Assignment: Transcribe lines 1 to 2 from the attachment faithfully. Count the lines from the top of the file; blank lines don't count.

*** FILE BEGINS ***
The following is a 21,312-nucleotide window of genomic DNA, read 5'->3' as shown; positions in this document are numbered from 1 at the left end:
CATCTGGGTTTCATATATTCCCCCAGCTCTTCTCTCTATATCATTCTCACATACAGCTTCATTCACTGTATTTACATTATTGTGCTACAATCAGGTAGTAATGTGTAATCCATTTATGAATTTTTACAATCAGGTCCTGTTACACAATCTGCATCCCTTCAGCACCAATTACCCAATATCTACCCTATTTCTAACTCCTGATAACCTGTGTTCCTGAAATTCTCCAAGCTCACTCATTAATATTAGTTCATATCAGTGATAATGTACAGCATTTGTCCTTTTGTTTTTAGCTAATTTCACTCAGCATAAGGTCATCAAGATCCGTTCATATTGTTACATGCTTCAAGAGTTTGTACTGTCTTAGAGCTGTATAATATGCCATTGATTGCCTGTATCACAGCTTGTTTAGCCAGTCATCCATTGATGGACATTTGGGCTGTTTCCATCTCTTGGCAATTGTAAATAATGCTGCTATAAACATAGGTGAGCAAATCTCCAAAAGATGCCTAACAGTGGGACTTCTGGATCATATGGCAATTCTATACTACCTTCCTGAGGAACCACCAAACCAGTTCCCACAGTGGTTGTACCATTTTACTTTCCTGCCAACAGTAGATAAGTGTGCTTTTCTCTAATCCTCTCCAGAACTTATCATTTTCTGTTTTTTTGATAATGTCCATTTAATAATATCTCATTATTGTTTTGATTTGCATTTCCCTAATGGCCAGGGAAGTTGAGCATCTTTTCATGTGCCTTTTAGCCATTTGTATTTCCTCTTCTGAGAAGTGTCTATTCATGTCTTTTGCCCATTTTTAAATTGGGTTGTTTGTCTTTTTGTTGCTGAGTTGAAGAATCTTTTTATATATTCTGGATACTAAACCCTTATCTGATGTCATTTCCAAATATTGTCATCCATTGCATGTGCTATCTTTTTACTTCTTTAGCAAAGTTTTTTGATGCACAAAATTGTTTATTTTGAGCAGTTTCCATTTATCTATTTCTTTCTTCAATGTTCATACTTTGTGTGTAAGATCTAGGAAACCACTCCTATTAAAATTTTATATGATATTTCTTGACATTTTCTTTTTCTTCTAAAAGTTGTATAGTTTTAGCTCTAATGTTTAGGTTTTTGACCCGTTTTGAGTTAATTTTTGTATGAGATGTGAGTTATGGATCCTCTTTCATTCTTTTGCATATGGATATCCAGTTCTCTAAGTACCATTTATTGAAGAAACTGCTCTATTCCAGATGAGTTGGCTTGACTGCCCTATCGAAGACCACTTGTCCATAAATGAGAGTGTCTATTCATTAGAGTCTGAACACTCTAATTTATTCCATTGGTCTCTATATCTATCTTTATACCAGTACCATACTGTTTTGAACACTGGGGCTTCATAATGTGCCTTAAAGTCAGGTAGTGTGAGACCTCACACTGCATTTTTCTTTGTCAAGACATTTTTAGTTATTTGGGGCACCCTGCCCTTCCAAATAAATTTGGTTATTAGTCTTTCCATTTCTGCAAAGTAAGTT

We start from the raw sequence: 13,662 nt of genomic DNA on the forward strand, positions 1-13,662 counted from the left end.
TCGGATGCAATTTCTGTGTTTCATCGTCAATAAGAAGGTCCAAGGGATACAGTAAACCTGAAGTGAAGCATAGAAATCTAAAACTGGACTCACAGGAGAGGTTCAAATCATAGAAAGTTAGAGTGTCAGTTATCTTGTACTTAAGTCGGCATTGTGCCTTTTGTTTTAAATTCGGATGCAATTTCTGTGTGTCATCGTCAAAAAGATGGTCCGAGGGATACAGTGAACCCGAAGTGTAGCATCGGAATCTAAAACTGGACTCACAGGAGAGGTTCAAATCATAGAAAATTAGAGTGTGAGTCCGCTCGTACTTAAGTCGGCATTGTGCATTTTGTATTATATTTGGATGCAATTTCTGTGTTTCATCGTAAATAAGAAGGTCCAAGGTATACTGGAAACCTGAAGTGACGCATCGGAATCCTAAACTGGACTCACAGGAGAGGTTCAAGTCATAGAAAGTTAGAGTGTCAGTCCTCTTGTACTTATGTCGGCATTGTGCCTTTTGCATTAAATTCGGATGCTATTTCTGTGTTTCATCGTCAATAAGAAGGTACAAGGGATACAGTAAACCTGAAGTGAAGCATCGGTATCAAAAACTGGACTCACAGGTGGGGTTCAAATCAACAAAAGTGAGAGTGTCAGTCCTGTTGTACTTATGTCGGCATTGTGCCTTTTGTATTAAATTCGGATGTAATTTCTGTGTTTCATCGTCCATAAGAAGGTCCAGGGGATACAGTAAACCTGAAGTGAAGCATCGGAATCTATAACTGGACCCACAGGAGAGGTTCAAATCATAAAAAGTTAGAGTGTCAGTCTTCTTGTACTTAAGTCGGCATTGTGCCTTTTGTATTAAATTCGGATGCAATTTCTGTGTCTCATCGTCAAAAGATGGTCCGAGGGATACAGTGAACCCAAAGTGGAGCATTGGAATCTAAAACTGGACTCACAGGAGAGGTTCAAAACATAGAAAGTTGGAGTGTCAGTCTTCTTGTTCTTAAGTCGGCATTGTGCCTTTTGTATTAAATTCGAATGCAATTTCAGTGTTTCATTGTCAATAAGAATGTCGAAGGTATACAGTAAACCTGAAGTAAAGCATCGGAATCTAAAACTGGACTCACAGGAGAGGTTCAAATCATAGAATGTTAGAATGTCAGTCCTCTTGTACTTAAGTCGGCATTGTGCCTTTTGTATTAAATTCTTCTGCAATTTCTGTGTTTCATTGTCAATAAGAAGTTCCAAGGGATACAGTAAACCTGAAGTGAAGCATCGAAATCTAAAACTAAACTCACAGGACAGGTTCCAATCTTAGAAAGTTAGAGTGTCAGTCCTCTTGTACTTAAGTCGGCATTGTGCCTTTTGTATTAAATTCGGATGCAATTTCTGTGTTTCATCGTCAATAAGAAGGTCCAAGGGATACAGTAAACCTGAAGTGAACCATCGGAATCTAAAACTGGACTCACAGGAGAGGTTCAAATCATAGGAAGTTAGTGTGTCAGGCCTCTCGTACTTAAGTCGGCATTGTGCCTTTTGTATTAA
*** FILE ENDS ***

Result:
The following is a 21,312-nucleotide window of genomic DNA, read 5'->3' as shown; positions in this document are numbered from 1 at the left end:
CATCTGGGTTTCATATATTCCCCCAGCTCTTCTCTCTATATCATTCTCACATACAGCTTCATTCACTGTATTTACATTATTGTGCTACAATCAGGTAGTAATGTGTAATCCATTTATGAATTTTTACAATCAGGTCCTGTTACACAATCTGCATCCCTTCAGCACCAATTACCCAATATCTACCCTATTTCTAACTCCTGATAACCTGTGTTCCTGAAATTCTCCAAGCTCACTCATTAATATTAGTTCATATCAGTGATAATGTACAGCATTTGTCCTTTTGTTTTTAGCTAATTTCACTCAGCATAAGGTCATCAAGATCCGTTCATATTGTTACATGCTTCAAGAGTTTGTACTGTCTTAGAGCTGTATAATATGCCATTGATTGCCTGTATCACAGCTTGTTTAGCCAGTCATCCATTGATGGACATTTGGGCTGTTTCCATCTCTTGGCAATTGTAAATAATGCTGCTATAAACATAGGTGAGCAAATCTCCAAAAGATGCCTAACAGTGGGACTTCTGGATCATATGGCAATTCTATACTACCTTCCTGAGGAACCACCAAACCAGTTCCCACAGTGGTTGTACCATTTTACTTTCCTGCCAACAGTAGATAAGTGTGCTTTTCTCTAATCCTCTCCAGAACTTATCATTTTCTGTTTTTTTGATAATGTCCATTTAATAATATCTCATTATTGTTTTGATTTGCATTTCCCTAATGGCCAGGGAAGTTGAGCATCTTTTCATGTGCCTTTTAGCCATTTGTATTTCCTCTTCTGAGAAGTGTCTATTCATGTCTTTTGCCCATTTTTAAATTGGGTTGTTTGTCTTTTTGTTGCTGAGTTGAAGAATCTTTTTATATATTCTGGATACTAAACCCTTATCTGATGTCATTTCCAAATATTGTCATCCATTGCATGTGCTATCTTTTTACTTCTTTAGCAAAGTTTTTTGATGCACAAAATTGTTTATTTTGAGCAGTTTCCATTTATCTATTTCTTTCTTCAATGTTCATACTTTGTGTGTAAGATCTAGGAAACCACTCCTATTAAAATTTTATATGATATTTCTTGACATTTTCTTTTTCTTCTAAAAGTTGTATAGTTTTAGCTCTAATGTTTAGGTTTTTGACCCGTTTTGAGTTAATTTTTGTATGAGATGTGAGTTATGGATCCTCTTTCATTCTTTTGCATATGGATATCCAGTTCTCTAAGTACCATTTATTGAAGAAACTGCTCTATTCCAGATGAGTTGGCTTGACTGCCCTATCGAAGACCACTTGTCCATAAATGAGAGTGTCTATTCATTAGAGTCTGAACACTCTAATTTATTCCATTGGTCTCTATATCTATCTTTATACCAGTACCATACTGTTTTGAACACTGGGGCTTCATAATGTGCCTTAAAGTCAGGTAGTGTGAGACCTCACACTGCATTTTTCTTTGTCAAGACATTTTTAGTTATTTGGGGCACCCTGCCCTTCCAAATAAATTTGGTTATTAGTCTTTCCATTTCTGCAAAGTAAGTT